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When diving, I always scan the ocean floor for sea stars, whose intricate body surfaces are often reminiscent of the gaudiest, most psychedelic 1960s wallpapers.
If you look closely at sea stars’ skin, you might spot the tiny crabs and shrimp that make their homes there. These crustaceans spend their whole postlarval lives as guests on the body surfaces of larger animals, such as sea stars and sea slugs. It would be like a human living on top of a giant elephant.
Like so much about minuscule marine animals’ behavior, the commensal relationships that tiny crustaceans participate in are not well studied. The advantage for the shrimp is clear: the crevices in sea stars’ skin provide safety and camouflage. It’s unclear if the sea stars gain anything in return, though the crustaceans might remove parasites from their bodies.
In this image, a shrimp belonging to the genus Periclimenes—probably a juvenile emperor shrimp—huddles next to a brown mesh sea star. The shrimp measure only about five millimeters long, blend in well, and move cautiously. It takes years of studying field guides and closely inspecting the bodies of larger marine invertebrates for an underwater photographer to be able to locate these shrimp.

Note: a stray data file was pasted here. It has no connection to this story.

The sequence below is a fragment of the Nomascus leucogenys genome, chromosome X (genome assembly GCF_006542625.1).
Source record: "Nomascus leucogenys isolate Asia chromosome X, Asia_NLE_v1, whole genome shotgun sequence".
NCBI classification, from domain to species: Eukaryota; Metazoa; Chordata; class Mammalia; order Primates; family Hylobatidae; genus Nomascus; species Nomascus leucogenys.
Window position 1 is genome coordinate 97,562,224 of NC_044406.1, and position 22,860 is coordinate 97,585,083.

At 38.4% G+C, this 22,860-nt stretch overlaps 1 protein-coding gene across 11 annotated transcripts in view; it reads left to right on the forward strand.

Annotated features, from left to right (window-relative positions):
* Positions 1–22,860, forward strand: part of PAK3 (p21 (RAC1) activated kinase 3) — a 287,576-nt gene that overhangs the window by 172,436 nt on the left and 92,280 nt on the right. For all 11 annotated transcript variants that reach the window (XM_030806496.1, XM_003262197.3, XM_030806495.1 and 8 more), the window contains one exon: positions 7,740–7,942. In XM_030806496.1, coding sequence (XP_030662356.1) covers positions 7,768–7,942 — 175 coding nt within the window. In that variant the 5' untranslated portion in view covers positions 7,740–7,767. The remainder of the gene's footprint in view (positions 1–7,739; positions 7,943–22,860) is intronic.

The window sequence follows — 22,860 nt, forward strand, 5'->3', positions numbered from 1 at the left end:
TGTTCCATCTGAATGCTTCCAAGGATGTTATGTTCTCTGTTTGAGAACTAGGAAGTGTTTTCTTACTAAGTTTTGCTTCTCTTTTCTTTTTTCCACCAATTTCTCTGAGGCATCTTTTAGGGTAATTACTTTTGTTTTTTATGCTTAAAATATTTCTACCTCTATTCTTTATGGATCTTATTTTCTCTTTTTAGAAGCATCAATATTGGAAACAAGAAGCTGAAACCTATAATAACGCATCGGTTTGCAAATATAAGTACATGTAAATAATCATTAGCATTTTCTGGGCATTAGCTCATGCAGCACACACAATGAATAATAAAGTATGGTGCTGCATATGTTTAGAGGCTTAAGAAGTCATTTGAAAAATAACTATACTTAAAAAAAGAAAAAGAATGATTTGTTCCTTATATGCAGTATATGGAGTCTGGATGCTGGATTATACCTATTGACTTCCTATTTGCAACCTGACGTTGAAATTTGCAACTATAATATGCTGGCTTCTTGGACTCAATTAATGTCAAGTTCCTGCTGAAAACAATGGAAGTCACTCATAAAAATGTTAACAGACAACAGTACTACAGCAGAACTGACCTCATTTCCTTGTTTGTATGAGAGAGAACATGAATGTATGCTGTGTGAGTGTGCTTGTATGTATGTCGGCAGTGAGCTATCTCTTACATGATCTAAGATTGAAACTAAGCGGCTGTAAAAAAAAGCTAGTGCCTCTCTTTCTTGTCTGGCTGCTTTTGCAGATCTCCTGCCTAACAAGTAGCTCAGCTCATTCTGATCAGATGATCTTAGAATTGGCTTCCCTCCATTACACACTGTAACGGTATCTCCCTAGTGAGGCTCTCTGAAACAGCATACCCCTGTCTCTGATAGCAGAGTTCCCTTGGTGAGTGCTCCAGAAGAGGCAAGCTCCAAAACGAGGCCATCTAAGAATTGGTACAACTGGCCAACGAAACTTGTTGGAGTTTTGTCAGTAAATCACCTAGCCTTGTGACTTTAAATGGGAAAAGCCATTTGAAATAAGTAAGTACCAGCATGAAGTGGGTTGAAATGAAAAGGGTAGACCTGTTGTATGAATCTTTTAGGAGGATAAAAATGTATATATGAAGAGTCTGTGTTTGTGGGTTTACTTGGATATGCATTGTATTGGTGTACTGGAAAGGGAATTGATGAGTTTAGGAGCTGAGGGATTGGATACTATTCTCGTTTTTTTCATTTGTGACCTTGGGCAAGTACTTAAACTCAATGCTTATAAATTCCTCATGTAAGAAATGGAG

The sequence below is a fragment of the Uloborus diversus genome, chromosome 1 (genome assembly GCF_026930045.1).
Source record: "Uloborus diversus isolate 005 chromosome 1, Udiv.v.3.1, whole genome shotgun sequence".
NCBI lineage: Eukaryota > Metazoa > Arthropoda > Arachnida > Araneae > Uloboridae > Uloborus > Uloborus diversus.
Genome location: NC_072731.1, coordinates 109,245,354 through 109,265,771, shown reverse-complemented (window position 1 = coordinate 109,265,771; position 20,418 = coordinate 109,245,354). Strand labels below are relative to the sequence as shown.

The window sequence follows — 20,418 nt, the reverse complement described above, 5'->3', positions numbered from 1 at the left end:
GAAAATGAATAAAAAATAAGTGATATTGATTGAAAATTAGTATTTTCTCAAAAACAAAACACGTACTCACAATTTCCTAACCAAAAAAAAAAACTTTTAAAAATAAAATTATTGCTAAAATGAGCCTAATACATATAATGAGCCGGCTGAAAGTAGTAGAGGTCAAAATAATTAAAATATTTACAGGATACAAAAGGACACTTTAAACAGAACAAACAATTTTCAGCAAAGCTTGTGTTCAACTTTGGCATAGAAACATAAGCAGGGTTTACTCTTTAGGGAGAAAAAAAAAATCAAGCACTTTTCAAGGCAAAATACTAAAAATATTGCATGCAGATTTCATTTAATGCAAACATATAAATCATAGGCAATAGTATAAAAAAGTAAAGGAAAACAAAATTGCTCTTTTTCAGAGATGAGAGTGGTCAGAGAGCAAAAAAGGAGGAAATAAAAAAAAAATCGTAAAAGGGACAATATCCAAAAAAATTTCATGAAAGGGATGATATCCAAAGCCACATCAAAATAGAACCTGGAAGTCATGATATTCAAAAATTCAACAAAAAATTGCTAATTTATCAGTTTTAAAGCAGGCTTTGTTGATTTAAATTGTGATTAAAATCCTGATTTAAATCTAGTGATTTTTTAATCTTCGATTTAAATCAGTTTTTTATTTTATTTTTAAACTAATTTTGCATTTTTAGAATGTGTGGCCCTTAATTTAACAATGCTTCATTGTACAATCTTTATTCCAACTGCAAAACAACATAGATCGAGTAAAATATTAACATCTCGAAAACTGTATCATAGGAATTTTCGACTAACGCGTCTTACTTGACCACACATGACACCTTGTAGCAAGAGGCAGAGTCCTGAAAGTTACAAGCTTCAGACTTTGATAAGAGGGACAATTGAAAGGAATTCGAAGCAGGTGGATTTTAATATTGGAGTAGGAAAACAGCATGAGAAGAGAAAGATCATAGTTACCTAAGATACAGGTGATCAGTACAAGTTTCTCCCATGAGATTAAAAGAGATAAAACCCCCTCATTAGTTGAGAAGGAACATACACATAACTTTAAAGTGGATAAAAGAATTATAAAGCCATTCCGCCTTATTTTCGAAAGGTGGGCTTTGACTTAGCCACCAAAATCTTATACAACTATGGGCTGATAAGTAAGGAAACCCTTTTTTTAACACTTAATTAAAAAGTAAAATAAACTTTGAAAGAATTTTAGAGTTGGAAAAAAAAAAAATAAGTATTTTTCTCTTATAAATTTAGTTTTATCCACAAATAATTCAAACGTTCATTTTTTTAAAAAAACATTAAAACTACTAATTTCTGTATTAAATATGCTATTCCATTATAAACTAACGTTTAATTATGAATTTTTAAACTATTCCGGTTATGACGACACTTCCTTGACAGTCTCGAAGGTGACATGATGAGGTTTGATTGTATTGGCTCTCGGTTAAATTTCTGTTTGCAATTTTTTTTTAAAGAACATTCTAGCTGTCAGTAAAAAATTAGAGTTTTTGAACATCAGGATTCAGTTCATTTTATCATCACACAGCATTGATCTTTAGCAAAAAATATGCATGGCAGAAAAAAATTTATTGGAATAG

I took this shot off Tulamben, a small village on the east coast of Bali, Indonesia, near the site of the USAT Liberty wreckage—a ship used in both world wars and one of Indonesia’s most popular dive sites.